This is a case of a 26-year-old active duty male with a history of idiopathic thrombocytopenic purpura (ITP) and surgical asplenia who presented with a one-week history of fevers, myalgias, arthralgias, and rigors. His evaluation upon presentation was significant for a temperature of 103 degrees F, white blood cell count of 36 K with a granulocytic predominance, and elevated transaminases. He was treated empirically with broad-spectrum antibiotics with concern for a systemic infection with an encapsulated organism. During his stay, he developed four SIRS criteria and was transferred to the progressive care unit for suspected sepsis. He continued to have twice-daily fevers and a faint, salmon-colored centripetal rash was eventually observed during his febrile episodes. After a nondiagnostic microbiologic and serologic workup, he was diagnosed with adult-onset Still's Disease and started on intravenous methylprednisolone with brisk response. He was discharged on oral prednisone and was started on anakinra. Adult-onset Still's disease is a rare condition that presents with varying severity, and this is the first reported case, to our knowledge, of its diagnosis in an asplenic patient. Its management in the setting of asplenia is complicated by the need for antibiotic therapy with each episode of fever.
doi:10.1155/2012/349521
PMCID: PMC3522482  PMID: 23251171
5.  Jervell and Lange-Nielson Syndrome masquerading as intractable epilepsy 
The long QT syndrome (LQTS) is a cause of syncope and sudden death. Jervell and Lange–Nielson syndrome (JLNS) is an uncommon form of LQTS, having autosomal recessive transmission, and is associated with congenital deafness. We report a case of JLNS in a child who presented to us with refractory epilepsy. The cardiac cause of seizures was suspected as the child was hypotensive and pulseless during the episode of seizures. The child was diagnosed as JLNS based on Schwartz diagnostic criteria for LQTS and congenital sensorineural deafness. The child responded well to β-blocker therapy. Antiepileptic drugs were stopped. The screening of family members with ECG revealed a QT interval more than required for diagnosis of LQTS but they were asymptomatic. All asymptomatic family members were also put on metoprolol. All of them showed great improvement with the reduction of the QT interval on ECG. The patient was doing well on immediate follow-up.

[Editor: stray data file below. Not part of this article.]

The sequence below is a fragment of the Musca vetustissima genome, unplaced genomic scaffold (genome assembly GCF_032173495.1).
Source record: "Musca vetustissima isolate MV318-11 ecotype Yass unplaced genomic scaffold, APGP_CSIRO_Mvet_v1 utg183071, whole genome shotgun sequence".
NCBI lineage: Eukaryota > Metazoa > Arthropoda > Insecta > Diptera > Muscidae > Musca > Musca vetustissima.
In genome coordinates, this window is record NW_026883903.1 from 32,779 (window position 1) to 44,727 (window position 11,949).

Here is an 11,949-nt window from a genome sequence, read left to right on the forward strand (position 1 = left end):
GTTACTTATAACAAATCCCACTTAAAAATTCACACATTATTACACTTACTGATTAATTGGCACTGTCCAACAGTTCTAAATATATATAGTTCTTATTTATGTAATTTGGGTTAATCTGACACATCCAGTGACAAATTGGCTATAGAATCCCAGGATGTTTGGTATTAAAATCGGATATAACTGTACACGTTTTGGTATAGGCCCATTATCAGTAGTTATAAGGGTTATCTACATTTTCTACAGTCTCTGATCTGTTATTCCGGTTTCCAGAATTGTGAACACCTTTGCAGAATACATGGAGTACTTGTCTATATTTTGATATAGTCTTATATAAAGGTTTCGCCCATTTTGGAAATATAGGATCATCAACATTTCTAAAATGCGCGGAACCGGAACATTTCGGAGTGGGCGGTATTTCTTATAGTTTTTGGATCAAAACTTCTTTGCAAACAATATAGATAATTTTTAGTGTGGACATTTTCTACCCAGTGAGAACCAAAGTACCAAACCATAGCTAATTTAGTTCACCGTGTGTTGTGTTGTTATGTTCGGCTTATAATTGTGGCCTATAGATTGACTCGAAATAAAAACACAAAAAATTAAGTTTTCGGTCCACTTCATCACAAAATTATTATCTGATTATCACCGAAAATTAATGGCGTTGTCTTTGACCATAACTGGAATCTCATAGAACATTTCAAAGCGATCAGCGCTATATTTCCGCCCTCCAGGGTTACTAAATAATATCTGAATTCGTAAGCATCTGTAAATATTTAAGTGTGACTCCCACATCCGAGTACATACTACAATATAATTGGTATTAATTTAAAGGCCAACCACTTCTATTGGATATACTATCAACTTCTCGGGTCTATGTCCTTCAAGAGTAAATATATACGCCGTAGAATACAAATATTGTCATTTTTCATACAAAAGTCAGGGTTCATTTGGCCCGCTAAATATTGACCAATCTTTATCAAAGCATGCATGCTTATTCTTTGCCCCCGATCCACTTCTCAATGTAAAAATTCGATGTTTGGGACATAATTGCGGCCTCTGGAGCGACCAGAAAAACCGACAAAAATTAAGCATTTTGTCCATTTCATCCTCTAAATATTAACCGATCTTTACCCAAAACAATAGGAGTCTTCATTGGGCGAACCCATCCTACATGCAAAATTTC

doi:10.4103/0972-2327.95003
PMCID: PMC3345596  PMID: 22566733
Long QT syndrome; Jervell and Lange–Nielsen syndrome; seizures
6.  Falciparum malaria masquerading as appendicitis 
BMJ Case Reports  2011;2011:bcr0120113742.
The incidence of falciparum malaria is very high in India. Falciparum malaria is a multiorgan disease which can present with extremely varied presentations. The severity of the disease and difficulty in its diagnosis require a keen sense of suspicion on the part of the treating physician to diagnose it. Here is an unusual case of falciparum malaria presenting as acute appendicitis. This case did not respond to artemether therapy and that also points towards drug resistance emerging in malaria. The child was operated upon and appendix was found to be inflamed. After a tumultuous postoperative course with symptoms suggestive of acute renal failure, a diagnosis of falciparum malaria was made and quinine started. Recovery was uneventful thereafter.
doi:10.1136/bcr.01.2011.3742
PMCID: PMC3063271  PMID: 22701067
7.  Vasculitis masquerading as aortic valve endocarditis 
Heart  2005;91(5):e37.
Small vessel vasculitis and endocarditis can both present with multisystem involvement and may present a diagnostic dilemma. Renal and cardiac involvement is common in small vessel vasculitis and rarely small vessel vasculitis may cause heart block. When a patient presents with diffuse symptoms, deteriorating renal function, and heart block, endocarditis and vasculitis should be included in the differential diagnosis. The case is discussed of a man with a history of aortic valve endocarditis who presented again with similar symptoms, deteriorating renal function, and heart block. There was no evidence of aortic valve endocarditis with abscess formation. A renal biopsy confirmed small vessel vasculitis and the patient responded promptly to immunosuppressive treatment. Correct diagnosis is essential in such cases, as immunosuppression in true endocarditis can be catastrophic. In this case, with the correct diagnosis, immunosuppression proved life saving and prevented erroneous aortic valve surgery.
doi:10.1136/hrt.2005.060525